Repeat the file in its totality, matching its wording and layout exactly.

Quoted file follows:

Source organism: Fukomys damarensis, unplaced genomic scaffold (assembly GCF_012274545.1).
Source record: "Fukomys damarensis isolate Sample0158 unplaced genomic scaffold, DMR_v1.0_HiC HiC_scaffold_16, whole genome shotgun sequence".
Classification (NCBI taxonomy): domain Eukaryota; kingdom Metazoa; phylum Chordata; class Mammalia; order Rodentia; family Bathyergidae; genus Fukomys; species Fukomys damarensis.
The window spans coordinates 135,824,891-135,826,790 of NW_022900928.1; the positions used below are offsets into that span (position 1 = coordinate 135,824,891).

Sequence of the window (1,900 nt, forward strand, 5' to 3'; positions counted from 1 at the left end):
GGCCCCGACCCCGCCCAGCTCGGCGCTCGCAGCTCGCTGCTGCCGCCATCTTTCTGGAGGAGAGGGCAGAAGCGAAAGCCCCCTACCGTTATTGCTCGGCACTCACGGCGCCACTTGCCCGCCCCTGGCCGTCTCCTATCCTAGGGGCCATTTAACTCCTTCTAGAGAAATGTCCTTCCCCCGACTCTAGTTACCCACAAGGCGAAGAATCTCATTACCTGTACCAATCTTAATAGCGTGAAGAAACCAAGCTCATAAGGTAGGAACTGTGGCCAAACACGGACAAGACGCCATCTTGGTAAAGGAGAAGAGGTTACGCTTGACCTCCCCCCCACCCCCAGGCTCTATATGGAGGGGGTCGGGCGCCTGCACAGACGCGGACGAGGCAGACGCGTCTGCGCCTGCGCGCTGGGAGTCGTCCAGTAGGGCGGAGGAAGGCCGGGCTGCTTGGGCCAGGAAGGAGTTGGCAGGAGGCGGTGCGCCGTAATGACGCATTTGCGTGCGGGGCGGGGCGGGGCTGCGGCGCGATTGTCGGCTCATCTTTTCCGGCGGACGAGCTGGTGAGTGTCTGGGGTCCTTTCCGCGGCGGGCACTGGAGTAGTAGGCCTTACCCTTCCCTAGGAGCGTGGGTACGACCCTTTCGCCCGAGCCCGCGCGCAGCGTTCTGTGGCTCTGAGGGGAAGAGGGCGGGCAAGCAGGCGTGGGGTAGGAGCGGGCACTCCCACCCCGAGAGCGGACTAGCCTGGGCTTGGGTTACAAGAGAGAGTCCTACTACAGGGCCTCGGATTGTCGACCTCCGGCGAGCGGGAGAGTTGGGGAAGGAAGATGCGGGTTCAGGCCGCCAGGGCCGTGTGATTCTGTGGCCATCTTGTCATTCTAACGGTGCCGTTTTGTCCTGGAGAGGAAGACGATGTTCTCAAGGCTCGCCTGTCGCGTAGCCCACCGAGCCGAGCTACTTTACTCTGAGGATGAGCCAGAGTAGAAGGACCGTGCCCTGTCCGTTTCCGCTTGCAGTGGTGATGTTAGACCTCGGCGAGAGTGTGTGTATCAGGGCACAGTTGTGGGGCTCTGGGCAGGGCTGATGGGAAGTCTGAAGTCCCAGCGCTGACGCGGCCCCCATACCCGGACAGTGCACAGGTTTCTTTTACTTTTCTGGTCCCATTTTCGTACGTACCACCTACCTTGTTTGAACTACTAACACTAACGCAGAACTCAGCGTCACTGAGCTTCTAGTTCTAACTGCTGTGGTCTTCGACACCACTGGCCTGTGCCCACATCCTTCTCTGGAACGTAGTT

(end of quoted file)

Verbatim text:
Source organism: Fukomys damarensis, unplaced genomic scaffold (assembly GCF_012274545.1).
Source record: "Fukomys damarensis isolate Sample0158 unplaced genomic scaffold, DMR_v1.0_HiC HiC_scaffold_16, whole genome shotgun sequence".
Classification (NCBI taxonomy): domain Eukaryota; kingdom Metazoa; phylum Chordata; class Mammalia; order Rodentia; family Bathyergidae; genus Fukomys; species Fukomys damarensis.
The window spans coordinates 135,824,891-135,826,790 of NW_022900928.1; the positions used below are offsets into that span (position 1 = coordinate 135,824,891).

Sequence of the window (1,900 nt, forward strand, 5' to 3'; positions counted from 1 at the left end):
GGCCCCGACCCCGCCCAGCTCGGCGCTCGCAGCTCGCTGCTGCCGCCATCTTTCTGGAGGAGAGGGCAGAAGCGAAAGCCCCCTACCGTTATTGCTCGGCACTCACGGCGCCACTTGCCCGCCCCTGGCCGTCTCCTATCCTAGGGGCCATTTAACTCCTTCTAGAGAAATGTCCTTCCCCCGACTCTAGTTACCCACAAGGCGAAGAATCTCATTACCTGTACCAATCTTAATAGCGTGAAGAAACCAAGCTCATAAGGTAGGAACTGTGGCCAAACACGGACAAGACGCCATCTTGGTAAAGGAGAAGAGGTTACGCTTGACCTCCCCCCCACCCCCAGGCTCTATATGGAGGGGGTCGGGCGCCTGCACAGACGCGGACGAGGCAGACGCGTCTGCGCCTGCGCGCTGGGAGTCGTCCAGTAGGGCGGAGGAAGGCCGGGCTGCTTGGGCCAGGAAGGAGTTGGCAGGAGGCGGTGCGCCGTAATGACGCATTTGCGTGCGGGGCGGGGCGGGGCTGCGGCGCGATTGTCGGCTCATCTTTTCCGGCGGACGAGCTGGTGAGTGTCTGGGGTCCTTTCCGCGGCGGGCACTGGAGTAGTAGGCCTTACCCTTCCCTAGGAGCGTGGGTACGACCCTTTCGCCCGAGCCCGCGCGCAGCGTTCTGTGGCTCTGAGGGGAAGAGGGCGGGCAAGCAGGCGTGGGGTAGGAGCGGGCACTCCCACCCCGAGAGCGGACTAGCCTGGGCTTGGGTTACAAGAGAGAGTCCTACTACAGGGCCTCGGATTGTCGACCTCCGGCGAGCGGGAGAGTTGGGGAAGGAAGATGCGGGTTCAGGCCGCCAGGGCCGTGTGATTCTGTGGCCATCTTGTCATTCTAACGGTGCCGTTTTGTCCTGGAGAGGAAGACGATGTTCTCAAGGCTCGCCTGTCGCGTAGCCCACCGAGCCGAGCTACTTTACTCTGAGGATGAGCCAGAGTAGAAGGACCGTGCCCTGTCCGTTTCCGCTTGCAGTGGTGATGTTAGACCTCGGCGAGAGTGTGTGTATCAGGGCACAGTTGTGGGGCTCTGGGCAGGGCTGATGGGAAGTCTGAAGTCCCAGCGCTGACGCGGCCCCCATACCCGGACAGTGCACAGGTTTCTTTTACTTTTCTGGTCCCATTTTCGTACGTACCACCTACCTTGTTTGAACTACTAACACTAACGCAGAACTCAGCGTCACTGAGCTTCTAGTTCTAACTGCTGTGGTCTTCGACACCACTGGCCTGTGCCCACATCCTTCTCTGGAACGTAGTT